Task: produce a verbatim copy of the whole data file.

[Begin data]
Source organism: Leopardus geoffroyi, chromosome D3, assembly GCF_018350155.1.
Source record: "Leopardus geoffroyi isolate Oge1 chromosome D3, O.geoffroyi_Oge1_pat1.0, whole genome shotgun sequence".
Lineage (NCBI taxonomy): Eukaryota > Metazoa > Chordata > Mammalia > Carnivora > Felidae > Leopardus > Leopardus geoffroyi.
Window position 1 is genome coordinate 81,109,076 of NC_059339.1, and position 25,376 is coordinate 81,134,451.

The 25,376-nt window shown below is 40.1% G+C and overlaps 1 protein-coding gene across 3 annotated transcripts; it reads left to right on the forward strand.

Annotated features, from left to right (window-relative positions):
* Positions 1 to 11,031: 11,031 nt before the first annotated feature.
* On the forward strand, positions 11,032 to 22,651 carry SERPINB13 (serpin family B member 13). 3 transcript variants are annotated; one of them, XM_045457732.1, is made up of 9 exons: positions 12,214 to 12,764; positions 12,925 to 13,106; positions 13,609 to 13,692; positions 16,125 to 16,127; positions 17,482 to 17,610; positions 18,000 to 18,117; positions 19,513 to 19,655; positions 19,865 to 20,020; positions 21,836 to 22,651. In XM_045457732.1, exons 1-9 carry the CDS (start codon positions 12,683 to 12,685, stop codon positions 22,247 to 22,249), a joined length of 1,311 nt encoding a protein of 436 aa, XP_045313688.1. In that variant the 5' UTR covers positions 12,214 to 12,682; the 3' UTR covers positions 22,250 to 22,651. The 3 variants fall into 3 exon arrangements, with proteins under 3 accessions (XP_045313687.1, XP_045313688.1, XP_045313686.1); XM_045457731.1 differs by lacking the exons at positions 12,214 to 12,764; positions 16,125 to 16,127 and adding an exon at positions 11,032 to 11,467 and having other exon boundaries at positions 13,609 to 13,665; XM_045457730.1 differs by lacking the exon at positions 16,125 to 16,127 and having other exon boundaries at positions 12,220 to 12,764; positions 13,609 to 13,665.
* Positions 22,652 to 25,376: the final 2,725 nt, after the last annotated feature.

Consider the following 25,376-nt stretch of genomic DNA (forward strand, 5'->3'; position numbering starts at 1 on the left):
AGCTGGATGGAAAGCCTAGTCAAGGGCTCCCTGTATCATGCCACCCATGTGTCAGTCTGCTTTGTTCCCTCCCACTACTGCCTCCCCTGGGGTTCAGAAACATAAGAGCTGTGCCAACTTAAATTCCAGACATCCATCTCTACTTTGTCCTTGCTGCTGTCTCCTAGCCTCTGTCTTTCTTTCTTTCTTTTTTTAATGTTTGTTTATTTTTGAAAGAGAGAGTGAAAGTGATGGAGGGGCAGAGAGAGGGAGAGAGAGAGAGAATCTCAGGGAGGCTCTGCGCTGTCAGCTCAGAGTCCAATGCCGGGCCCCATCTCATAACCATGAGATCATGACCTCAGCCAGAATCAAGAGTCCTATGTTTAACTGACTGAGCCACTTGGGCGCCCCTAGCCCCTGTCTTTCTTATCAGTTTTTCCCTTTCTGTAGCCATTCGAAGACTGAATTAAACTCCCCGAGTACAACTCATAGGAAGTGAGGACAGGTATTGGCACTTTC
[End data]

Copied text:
Source organism: Leopardus geoffroyi, chromosome D3, assembly GCF_018350155.1.
Source record: "Leopardus geoffroyi isolate Oge1 chromosome D3, O.geoffroyi_Oge1_pat1.0, whole genome shotgun sequence".
Lineage (NCBI taxonomy): Eukaryota > Metazoa > Chordata > Mammalia > Carnivora > Felidae > Leopardus > Leopardus geoffroyi.
Window position 1 is genome coordinate 81,109,076 of NC_059339.1, and position 25,376 is coordinate 81,134,451.

The 25,376-nt window shown below is 40.1% G+C and overlaps 1 protein-coding gene across 3 annotated transcripts; it reads left to right on the forward strand.

Annotated features, from left to right (window-relative positions):
* Positions 1 to 11,031: 11,031 nt before the first annotated feature.
* On the forward strand, positions 11,032 to 22,651 carry SERPINB13 (serpin family B member 13). 3 transcript variants are annotated; one of them, XM_045457732.1, is made up of 9 exons: positions 12,214 to 12,764; positions 12,925 to 13,106; positions 13,609 to 13,692; positions 16,125 to 16,127; positions 17,482 to 17,610; positions 18,000 to 18,117; positions 19,513 to 19,655; positions 19,865 to 20,020; positions 21,836 to 22,651. In XM_045457732.1, exons 1-9 carry the CDS (start codon positions 12,683 to 12,685, stop codon positions 22,247 to 22,249), a joined length of 1,311 nt encoding a protein of 436 aa, XP_045313688.1. In that variant the 5' UTR covers positions 12,214 to 12,682; the 3' UTR covers positions 22,250 to 22,651. The 3 variants fall into 3 exon arrangements, with proteins under 3 accessions (XP_045313687.1, XP_045313688.1, XP_045313686.1); XM_045457731.1 differs by lacking the exons at positions 12,214 to 12,764; positions 16,125 to 16,127 and adding an exon at positions 11,032 to 11,467 and having other exon boundaries at positions 13,609 to 13,665; XM_045457730.1 differs by lacking the exon at positions 16,125 to 16,127 and having other exon boundaries at positions 12,220 to 12,764; positions 13,609 to 13,665.
* Positions 22,652 to 25,376: the final 2,725 nt, after the last annotated feature.

Consider the following 25,376-nt stretch of genomic DNA (forward strand, 5'->3'; position numbering starts at 1 on the left):
AGCTGGATGGAAAGCCTAGTCAAGGGCTCCCTGTATCATGCCACCCATGTGTCAGTCTGCTTTGTTCCCTCCCACTACTGCCTCCCCTGGGGTTCAGAAACATAAGAGCTGTGCCAACTTAAATTCCAGACATCCATCTCTACTTTGTCCTTGCTGCTGTCTCCTAGCCTCTGTCTTTCTTTCTTTCTTTTTTTAATGTTTGTTTATTTTTGAAAGAGAGAGTGAAAGTGATGGAGGGGCAGAGAGAGGGAGAGAGAGAGAGAATCTCAGGGAGGCTCTGCGCTGTCAGCTCAGAGTCCAATGCCGGGCCCCATCTCATAACCATGAGATCATGACCTCAGCCAGAATCAAGAGTCCTATGTTTAACTGACTGAGCCACTTGGGCGCCCCTAGCCCCTGTCTTTCTTATCAGTTTTTCCCTTTCTGTAGCCATTCGAAGACTGAATTAAACTCCCCGAGTACAACTCATAGGAAGTGAGGACAGGTATTGGCACTTTC